The Cannibal sandwich, also known by the equally unenticing ‘raw meat sandwich’, is a holiday tradition in the US state of Wisconsin.
Yes, we know Tartare exists but at least that dish includes capers, which overpowers most flavours. Plus, French words are fun to say and we can pretend to not know what they mean.
We know exactly what cannibal means and it’s just throwing us off.
A cannibal sandwich consists of raw beef (human may be substituted) served on a slice of rye bread (salt and pepper optional but I’d say use as much as you can), topped with a slither of raw (cannot stress the rawness of this dish) onion.
The Wisconsin Department of Health Services is urging residents to put down their cannibal sandwiches this year.
The department posted their PSA on Facebook this week.
"Many Wisconsin families consider them to be a holiday tradition, but eating them poses a threat for Salmonella, E. coli O157:H7, Campylobacter and Listeria bacteria that can make you sick.”
When I hear Salmonella I think of eggs, which reminded me of egg nog. How many Christmas traditions involve raw ingredients and the potential for serious food poisoning?
We need a PSA about leaving egg nog out for Santa but ONLY if it’s got a stubby cooler on it.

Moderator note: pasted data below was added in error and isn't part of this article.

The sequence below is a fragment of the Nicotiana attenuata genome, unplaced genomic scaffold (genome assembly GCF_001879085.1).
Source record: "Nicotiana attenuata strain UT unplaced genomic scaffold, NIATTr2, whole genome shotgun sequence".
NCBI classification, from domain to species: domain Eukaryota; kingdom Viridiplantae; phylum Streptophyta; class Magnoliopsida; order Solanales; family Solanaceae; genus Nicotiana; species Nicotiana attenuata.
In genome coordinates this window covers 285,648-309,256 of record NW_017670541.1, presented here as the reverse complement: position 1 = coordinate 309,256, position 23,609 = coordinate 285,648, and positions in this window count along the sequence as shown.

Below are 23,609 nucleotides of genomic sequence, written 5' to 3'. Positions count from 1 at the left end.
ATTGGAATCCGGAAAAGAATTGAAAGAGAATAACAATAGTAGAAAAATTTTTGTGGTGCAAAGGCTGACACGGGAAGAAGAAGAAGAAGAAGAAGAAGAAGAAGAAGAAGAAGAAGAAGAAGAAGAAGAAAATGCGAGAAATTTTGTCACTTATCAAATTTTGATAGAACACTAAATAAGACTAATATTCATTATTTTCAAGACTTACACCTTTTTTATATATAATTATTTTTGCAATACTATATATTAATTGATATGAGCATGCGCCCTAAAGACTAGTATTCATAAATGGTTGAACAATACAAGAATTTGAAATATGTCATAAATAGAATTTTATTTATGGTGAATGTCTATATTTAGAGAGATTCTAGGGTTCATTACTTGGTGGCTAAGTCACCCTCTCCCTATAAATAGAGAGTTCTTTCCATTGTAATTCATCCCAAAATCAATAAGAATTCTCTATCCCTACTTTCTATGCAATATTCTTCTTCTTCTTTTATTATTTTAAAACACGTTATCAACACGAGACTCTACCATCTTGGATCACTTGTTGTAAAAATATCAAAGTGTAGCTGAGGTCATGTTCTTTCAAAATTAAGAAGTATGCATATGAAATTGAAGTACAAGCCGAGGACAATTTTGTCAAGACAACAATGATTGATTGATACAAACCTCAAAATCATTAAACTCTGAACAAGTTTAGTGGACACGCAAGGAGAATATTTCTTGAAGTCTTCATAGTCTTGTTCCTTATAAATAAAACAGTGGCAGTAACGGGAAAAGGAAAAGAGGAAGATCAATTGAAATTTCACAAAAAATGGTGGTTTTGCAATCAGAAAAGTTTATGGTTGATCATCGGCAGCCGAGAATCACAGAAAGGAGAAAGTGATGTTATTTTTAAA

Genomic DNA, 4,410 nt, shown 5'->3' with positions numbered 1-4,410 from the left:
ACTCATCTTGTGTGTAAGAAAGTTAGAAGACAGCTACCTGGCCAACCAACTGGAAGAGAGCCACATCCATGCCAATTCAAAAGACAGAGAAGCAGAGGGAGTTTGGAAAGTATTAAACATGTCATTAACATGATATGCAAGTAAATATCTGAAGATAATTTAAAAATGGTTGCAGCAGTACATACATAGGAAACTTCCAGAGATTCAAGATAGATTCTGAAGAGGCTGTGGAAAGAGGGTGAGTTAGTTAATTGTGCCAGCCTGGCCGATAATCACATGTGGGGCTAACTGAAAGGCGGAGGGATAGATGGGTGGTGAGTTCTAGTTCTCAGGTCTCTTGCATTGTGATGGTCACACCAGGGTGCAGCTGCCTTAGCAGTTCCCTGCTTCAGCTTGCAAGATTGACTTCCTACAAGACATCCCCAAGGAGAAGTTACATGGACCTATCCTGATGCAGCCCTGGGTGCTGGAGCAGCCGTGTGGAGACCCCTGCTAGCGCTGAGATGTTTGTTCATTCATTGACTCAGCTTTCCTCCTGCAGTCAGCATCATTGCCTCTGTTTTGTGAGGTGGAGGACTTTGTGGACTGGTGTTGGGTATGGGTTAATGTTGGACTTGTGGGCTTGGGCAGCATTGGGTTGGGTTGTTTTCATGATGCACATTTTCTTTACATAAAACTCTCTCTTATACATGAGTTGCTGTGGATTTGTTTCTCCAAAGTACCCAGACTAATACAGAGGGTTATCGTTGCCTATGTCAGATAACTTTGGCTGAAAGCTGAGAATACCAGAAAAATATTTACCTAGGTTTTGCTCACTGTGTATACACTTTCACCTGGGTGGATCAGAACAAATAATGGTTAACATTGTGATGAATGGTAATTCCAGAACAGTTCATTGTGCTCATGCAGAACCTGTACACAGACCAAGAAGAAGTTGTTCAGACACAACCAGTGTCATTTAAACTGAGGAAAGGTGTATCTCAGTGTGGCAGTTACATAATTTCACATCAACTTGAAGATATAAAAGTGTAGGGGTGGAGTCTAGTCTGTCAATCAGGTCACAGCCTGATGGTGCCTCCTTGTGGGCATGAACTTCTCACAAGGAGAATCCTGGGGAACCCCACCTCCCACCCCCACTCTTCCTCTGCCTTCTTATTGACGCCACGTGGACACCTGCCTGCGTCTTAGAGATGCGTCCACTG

The more I think about it the more I wonder how often my family has risked it. I was no stranger to the fishy smell of picking up our Chrissy prawns a day too early in a 40-degree week.
“Remember, ground beef should ALWAYS be cooked to an internal temperature of 160° F,” Wisconsin department added to their post.
According to a 2018 U.S. Department of Agriculture, hundreds of people partake of the seasonal tradition of eating the meaty crackers.
"If cannibal sandwiches are a tradition in your home, try this safe alternative: cook the ground beef with the same spices and toppings…and serve it on top of bread or crackers," the USDA said.
"You may be surprised to find that it tastes better when cooked!”
Ok, I think everyone knows that cooked meat tastes better than raw meat, no need to patronise, USDA.
USDA probably also think the cookie dough tastes better once cooked….but they’d be wrong and I’ll be continuing my family tradition of eating raw dough and risking it all again this year.
Main Image: Pixabay